Saxophonist shows us another side to his fine instrument
Ted Brankston treated an Oshawa audience to the pure, clean sound of the concert saxophone Thursday, but he had to win an apparent battle of nerves to do it.
Brankston, an Oshawa physician who has studied with Toronto's renowned Paul Brodie, appeared a bit nervous as he started his first recital at the McLaughlin Public Library auditorium. (Proceeds from the performance went to the Oshawa Symphony Association.)
During the first half of his two-hour show, Brankston was guilty of some technical errors - shaking his head in frustration - but still managed to blow with a clear, clean tone and well-supported vibrato in a program that featured material ranging from Gershwin to Rachmaninoff. Fellow Brodie student Bill Moolenbeek joined Brankston in a duet on Canonic Suite No. 1 by Telemann, while pianist George Brough furnished the accompaniment for the other four works in the set.
After the intermission however, appearing more comfortable, Brankston settled into the three-part Sonata by Poulenc, on soprano sax, and continued to gain confidence on alto in another duet with Moolenbeek and remaining selections with Brough. He displayed fine finger dexterity, breath control and tone quality on the Spanish Tango by Albeniz, a piece rearranged from guitar for saxophone, and in the final two works by Ravel and Glazounov.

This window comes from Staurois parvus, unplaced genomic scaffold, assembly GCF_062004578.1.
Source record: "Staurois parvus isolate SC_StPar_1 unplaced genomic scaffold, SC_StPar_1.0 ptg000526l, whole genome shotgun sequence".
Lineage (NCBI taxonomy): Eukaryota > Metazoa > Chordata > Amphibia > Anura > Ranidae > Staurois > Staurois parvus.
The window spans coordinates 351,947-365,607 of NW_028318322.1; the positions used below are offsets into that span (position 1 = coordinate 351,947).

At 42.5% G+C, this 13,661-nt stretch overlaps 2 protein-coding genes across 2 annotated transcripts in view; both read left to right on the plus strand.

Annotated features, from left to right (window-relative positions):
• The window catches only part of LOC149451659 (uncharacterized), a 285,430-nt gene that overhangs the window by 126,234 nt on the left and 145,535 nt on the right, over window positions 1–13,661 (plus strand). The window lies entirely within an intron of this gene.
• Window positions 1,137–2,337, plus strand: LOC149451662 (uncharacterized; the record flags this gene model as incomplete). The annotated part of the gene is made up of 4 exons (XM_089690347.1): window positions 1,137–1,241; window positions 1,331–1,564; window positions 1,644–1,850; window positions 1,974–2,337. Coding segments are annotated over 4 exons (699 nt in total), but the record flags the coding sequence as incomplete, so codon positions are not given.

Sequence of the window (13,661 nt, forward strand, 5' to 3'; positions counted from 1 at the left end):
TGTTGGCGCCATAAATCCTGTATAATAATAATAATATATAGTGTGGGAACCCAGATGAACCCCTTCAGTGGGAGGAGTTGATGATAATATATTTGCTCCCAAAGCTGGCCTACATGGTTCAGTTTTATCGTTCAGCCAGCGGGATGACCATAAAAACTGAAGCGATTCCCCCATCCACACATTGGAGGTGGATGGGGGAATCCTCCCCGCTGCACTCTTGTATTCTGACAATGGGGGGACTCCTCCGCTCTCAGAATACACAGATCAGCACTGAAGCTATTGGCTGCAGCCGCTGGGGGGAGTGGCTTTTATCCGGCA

The evening was a revealing one for those on hand, because the saxophone is most associated with concert band music or jazz. But Brankston, whas has summer plans to take part in a master class at Indiana University with Eugene Rousseau, a top U.S. classical player, proved that the instrument provides a totally different - and pleasant - listening experience applied to concert music.
To purchase Ted's debut CD
Want To Live" click HERE
"...one of the best classical saxophone
recordings I've ever heard!"
David Gibson, Editor
Saxophone Journal 2004